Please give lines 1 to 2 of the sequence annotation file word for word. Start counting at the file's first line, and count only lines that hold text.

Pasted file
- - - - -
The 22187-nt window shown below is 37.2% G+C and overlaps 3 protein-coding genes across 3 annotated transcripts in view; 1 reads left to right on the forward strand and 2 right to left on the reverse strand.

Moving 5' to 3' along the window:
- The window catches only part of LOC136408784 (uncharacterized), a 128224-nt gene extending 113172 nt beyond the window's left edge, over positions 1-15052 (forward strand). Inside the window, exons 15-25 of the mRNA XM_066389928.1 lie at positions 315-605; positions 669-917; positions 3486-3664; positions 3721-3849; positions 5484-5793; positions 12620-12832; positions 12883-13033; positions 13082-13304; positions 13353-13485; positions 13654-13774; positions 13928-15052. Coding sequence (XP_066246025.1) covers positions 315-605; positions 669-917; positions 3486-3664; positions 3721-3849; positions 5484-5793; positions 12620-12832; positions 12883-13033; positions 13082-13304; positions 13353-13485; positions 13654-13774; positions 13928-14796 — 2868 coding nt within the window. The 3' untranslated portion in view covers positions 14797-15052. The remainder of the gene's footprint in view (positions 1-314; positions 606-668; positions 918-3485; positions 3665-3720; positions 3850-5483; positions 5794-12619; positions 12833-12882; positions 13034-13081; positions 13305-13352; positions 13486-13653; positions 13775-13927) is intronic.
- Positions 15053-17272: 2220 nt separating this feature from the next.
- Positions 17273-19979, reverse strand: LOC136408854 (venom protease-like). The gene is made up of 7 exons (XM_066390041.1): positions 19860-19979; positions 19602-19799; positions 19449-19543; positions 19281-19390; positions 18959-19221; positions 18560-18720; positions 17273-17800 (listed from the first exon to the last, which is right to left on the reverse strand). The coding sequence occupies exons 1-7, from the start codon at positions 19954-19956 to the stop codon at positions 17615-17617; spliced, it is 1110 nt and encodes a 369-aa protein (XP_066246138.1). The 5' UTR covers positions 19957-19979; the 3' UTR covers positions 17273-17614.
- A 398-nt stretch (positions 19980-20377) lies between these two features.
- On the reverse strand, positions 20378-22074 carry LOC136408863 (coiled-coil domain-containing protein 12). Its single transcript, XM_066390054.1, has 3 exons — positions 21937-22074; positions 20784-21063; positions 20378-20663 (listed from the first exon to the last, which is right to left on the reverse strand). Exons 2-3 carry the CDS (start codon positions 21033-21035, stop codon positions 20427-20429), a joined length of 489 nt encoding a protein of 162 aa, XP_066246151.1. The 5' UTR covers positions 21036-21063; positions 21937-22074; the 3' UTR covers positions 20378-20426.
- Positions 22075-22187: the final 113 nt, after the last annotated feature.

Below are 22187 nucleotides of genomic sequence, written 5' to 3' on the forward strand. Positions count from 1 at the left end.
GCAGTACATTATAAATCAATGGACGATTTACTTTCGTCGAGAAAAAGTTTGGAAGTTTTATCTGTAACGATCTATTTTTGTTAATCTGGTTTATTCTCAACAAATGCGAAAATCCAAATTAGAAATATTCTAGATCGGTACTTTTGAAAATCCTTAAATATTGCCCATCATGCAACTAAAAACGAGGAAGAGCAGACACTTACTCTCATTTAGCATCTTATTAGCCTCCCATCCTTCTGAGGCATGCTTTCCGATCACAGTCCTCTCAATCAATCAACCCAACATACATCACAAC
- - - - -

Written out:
The 22187-nt window shown below is 37.2% G+C and overlaps 3 protein-coding genes across 3 annotated transcripts in view; 1 reads left to right on the forward strand and 2 right to left on the reverse strand.

Moving 5' to 3' along the window: